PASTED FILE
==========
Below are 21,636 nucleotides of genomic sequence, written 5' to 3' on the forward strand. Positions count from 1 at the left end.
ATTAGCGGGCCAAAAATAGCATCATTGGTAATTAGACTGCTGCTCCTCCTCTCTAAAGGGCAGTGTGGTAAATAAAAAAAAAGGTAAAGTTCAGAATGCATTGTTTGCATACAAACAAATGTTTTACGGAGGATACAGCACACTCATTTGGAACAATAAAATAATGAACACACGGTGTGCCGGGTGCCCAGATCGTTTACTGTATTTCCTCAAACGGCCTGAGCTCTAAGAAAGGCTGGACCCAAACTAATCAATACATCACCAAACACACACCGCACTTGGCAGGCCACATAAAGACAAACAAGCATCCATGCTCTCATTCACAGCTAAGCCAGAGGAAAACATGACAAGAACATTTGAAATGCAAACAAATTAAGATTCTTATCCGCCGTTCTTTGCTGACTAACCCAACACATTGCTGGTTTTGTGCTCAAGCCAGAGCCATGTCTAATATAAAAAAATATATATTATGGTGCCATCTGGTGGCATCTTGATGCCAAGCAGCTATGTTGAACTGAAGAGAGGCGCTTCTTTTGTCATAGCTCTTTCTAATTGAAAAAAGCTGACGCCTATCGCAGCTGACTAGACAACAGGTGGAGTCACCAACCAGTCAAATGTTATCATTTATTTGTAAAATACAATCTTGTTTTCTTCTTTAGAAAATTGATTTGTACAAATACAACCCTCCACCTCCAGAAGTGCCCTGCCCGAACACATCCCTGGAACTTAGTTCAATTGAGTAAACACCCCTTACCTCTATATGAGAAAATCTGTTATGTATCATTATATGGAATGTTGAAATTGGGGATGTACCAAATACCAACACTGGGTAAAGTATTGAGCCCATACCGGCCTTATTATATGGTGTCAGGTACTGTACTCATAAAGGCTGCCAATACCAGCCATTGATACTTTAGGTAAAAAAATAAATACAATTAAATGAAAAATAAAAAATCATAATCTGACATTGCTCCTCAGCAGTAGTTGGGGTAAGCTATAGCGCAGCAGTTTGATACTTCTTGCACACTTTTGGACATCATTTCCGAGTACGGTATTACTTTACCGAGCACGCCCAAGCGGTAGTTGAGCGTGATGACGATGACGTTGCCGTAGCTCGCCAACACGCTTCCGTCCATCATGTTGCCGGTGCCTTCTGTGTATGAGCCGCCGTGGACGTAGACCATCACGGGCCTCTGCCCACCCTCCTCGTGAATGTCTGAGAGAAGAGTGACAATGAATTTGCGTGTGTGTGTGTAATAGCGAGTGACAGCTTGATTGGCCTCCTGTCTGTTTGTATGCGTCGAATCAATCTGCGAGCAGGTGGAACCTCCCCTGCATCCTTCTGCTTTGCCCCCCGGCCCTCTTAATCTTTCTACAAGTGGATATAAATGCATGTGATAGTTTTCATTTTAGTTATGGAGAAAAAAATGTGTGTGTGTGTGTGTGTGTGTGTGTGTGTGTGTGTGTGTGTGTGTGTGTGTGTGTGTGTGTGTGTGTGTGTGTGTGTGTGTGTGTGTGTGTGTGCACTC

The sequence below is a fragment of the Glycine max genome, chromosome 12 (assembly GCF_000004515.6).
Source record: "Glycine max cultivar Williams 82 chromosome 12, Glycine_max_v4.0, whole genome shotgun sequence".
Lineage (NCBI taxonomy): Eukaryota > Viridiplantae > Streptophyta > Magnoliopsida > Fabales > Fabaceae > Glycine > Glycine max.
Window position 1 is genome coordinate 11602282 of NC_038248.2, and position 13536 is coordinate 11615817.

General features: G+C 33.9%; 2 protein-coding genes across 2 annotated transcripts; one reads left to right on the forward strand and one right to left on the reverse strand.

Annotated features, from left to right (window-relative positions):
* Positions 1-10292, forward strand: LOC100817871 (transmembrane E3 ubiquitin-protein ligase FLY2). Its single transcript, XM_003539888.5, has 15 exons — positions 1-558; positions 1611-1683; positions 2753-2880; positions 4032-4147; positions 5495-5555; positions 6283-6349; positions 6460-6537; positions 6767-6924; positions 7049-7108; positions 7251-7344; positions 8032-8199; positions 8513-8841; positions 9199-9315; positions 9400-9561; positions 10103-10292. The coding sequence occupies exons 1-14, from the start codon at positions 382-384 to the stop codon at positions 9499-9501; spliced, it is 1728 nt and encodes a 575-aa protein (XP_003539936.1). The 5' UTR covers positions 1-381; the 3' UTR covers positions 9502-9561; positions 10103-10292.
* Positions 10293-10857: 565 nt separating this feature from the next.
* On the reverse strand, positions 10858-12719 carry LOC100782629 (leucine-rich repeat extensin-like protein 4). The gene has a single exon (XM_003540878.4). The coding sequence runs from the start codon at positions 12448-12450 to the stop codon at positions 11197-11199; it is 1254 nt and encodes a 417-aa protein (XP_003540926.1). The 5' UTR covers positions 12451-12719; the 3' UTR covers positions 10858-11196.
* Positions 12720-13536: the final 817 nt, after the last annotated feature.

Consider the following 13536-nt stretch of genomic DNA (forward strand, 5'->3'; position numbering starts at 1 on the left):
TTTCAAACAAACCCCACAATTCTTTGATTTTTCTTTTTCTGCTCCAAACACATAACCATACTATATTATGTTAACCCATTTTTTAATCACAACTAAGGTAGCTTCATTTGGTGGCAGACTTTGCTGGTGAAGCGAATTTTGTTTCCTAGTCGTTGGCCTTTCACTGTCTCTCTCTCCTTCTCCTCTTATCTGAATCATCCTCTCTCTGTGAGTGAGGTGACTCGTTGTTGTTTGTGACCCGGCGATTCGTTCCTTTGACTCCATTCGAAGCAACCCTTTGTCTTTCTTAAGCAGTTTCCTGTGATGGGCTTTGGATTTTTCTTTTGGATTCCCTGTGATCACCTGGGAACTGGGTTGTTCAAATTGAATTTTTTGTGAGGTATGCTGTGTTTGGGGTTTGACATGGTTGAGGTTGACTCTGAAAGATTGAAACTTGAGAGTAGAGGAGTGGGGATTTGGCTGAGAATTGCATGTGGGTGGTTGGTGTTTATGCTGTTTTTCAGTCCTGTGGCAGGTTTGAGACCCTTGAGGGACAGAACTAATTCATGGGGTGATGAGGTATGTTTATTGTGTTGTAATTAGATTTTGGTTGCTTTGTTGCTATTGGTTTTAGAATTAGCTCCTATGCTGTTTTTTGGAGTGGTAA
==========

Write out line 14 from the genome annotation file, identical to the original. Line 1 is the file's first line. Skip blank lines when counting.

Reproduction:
TTTCAAACAAACCCCACAATTCTTTGATTTTTCTTTTTCTGCTCCAAACACATAACCATACTATATTATGTTAACCCATTTTTTAATCACAACTAAGGTAGCTTCATTTGGTGGCAGACTTTGCTGGTGAAGCGAATTTTGTTTCCTAGTCGTTGGCCTTTCACTGTCTCTCTCTCCTTCTCCTCTTATCTGAATCATCCTCTCTCTGTGAGTGAGGTGACTCGTTGTTGTTTGTGACCCGGCGATTCGTTCCTTTGACTCCATTCGAAGCAACCCTTTGTCTTTCTTAAGCAGTTTCCTGTGATGGGCTTTGGATTTTTCTTTTGGATTCCCTGTGATCACCTGGGAACTGGGTTGTTCAAATTGAATTTTTTGTGAGGTATGCTGTGTTTGGGGTTTGACATGGTTGAGGTTGACTCTGAAAGATTGAAACTTGAGAGTAGAGGAGTGGGGATTTGGCTGAGAATTGCATGTGGGTGGTTGGTGTTTATGCTGTTTTTCAGTCCTGTGGCAGGTTTGAGACCCTTGAGGGACAGAACTAATTCATGGGGTGATGAGGTATGTTTATTGTGTTGTAATTAGATTTTGGTTGCTTTGTTGCTATTGGTTTTAGAATTAGCTCCTATGCTGTTTTTTGGAGTGGTAA